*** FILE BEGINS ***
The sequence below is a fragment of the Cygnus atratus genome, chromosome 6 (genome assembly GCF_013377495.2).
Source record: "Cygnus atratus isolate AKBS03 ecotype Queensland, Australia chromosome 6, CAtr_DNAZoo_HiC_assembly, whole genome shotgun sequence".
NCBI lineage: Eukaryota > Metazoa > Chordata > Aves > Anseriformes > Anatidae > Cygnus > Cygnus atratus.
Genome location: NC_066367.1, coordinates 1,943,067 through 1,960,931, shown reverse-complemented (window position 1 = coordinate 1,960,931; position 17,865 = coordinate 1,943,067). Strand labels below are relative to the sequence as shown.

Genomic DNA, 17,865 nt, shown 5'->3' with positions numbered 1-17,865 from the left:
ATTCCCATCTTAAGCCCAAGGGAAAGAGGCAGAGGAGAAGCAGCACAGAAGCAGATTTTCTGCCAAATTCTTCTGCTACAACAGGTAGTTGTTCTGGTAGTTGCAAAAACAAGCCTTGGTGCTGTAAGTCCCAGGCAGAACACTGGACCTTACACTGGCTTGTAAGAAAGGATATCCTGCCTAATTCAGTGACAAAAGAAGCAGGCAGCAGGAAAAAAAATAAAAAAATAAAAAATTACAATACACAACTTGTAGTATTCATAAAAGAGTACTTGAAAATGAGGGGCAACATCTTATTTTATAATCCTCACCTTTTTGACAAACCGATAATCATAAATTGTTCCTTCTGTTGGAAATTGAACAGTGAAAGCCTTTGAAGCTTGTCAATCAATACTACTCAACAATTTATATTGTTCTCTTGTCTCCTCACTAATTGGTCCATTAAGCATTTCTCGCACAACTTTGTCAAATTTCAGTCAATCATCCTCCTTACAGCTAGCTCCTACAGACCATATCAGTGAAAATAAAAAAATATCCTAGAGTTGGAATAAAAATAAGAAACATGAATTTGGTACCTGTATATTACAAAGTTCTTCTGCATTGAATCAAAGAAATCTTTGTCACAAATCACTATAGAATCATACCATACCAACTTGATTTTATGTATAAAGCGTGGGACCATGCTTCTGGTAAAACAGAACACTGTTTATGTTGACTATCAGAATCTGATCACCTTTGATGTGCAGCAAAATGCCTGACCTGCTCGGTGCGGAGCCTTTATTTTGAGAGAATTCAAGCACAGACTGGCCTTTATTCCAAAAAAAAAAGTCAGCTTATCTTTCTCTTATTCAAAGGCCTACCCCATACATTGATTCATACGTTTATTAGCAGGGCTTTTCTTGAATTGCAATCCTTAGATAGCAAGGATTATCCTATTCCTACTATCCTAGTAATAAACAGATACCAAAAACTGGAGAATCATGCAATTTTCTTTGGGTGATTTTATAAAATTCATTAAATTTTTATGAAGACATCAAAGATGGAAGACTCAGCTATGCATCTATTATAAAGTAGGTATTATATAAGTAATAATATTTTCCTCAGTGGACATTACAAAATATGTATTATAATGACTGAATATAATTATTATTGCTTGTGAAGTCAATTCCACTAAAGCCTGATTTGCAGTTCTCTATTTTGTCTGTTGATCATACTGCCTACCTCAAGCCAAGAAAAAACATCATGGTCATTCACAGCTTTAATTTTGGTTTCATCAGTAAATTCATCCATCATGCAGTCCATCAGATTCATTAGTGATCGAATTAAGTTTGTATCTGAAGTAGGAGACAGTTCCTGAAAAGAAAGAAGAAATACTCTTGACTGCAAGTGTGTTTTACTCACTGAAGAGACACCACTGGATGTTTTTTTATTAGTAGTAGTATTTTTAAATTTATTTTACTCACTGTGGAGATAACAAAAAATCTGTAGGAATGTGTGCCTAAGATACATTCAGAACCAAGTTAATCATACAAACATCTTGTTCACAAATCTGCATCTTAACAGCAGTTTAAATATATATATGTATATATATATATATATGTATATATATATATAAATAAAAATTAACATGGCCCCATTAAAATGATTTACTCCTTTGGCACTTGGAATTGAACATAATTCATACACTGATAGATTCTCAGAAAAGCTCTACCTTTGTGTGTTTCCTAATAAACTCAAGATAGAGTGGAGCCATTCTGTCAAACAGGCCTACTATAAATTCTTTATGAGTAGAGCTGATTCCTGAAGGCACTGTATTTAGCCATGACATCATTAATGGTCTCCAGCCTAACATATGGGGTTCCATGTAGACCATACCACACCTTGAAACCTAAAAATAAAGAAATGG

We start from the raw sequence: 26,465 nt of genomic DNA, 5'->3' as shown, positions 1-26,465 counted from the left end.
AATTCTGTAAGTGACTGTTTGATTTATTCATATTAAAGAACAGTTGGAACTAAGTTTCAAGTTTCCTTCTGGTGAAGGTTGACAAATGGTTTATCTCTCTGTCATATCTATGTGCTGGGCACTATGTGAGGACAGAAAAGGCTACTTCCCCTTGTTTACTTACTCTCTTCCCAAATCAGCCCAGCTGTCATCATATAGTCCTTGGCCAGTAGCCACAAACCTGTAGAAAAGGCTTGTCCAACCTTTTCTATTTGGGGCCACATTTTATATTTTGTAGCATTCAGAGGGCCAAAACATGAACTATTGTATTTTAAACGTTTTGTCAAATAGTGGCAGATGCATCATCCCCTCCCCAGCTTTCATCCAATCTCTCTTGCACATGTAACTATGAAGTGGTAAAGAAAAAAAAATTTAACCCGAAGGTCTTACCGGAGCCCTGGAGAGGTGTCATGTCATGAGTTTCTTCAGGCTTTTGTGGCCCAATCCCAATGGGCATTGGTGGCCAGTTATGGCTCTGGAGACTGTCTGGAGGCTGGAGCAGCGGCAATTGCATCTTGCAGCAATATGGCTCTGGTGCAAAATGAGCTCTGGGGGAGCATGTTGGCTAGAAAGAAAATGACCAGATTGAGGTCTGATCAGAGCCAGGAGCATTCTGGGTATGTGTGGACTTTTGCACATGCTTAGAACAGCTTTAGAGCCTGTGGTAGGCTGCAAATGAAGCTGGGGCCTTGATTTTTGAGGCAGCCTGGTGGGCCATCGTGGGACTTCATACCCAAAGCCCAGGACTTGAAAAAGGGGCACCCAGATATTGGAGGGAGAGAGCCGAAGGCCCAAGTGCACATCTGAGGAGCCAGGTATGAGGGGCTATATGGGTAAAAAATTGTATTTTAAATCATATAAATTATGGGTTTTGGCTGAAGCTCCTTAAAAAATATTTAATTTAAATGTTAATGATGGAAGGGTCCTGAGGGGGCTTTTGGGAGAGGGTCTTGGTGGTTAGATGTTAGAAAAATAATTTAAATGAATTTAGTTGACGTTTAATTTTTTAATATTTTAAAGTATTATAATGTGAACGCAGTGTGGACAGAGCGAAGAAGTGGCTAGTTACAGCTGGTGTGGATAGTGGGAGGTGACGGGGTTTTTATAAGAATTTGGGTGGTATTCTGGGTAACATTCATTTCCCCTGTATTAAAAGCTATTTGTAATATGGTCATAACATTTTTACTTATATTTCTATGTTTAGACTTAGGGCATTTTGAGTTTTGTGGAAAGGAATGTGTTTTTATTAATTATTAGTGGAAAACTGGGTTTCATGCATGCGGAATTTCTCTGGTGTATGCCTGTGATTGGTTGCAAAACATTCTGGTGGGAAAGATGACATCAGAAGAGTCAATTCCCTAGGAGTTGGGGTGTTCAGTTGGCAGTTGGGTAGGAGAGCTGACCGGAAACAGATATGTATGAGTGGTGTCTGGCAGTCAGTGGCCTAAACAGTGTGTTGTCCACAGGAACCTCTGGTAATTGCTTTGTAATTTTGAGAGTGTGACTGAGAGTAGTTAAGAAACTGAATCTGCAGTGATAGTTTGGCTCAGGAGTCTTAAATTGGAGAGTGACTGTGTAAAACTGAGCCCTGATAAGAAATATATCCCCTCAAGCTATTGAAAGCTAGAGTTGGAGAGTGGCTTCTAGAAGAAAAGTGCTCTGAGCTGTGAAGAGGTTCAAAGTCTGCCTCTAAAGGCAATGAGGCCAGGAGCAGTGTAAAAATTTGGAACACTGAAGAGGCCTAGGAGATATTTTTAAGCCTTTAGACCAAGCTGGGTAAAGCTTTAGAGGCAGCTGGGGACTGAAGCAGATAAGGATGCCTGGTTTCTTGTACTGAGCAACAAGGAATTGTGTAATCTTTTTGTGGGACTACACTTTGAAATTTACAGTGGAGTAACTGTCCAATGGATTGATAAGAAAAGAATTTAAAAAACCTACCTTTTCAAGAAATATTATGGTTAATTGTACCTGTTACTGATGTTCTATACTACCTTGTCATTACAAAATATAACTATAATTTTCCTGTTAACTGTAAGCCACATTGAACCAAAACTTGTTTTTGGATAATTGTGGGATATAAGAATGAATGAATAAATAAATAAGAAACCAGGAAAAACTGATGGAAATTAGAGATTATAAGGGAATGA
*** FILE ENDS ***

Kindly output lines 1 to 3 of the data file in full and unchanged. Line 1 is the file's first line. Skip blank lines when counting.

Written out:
The sequence below is a fragment of the Cygnus atratus genome, chromosome 6 (genome assembly GCF_013377495.2).
Source record: "Cygnus atratus isolate AKBS03 ecotype Queensland, Australia chromosome 6, CAtr_DNAZoo_HiC_assembly, whole genome shotgun sequence".
NCBI lineage: Eukaryota > Metazoa > Chordata > Aves > Anseriformes > Anatidae > Cygnus > Cygnus atratus.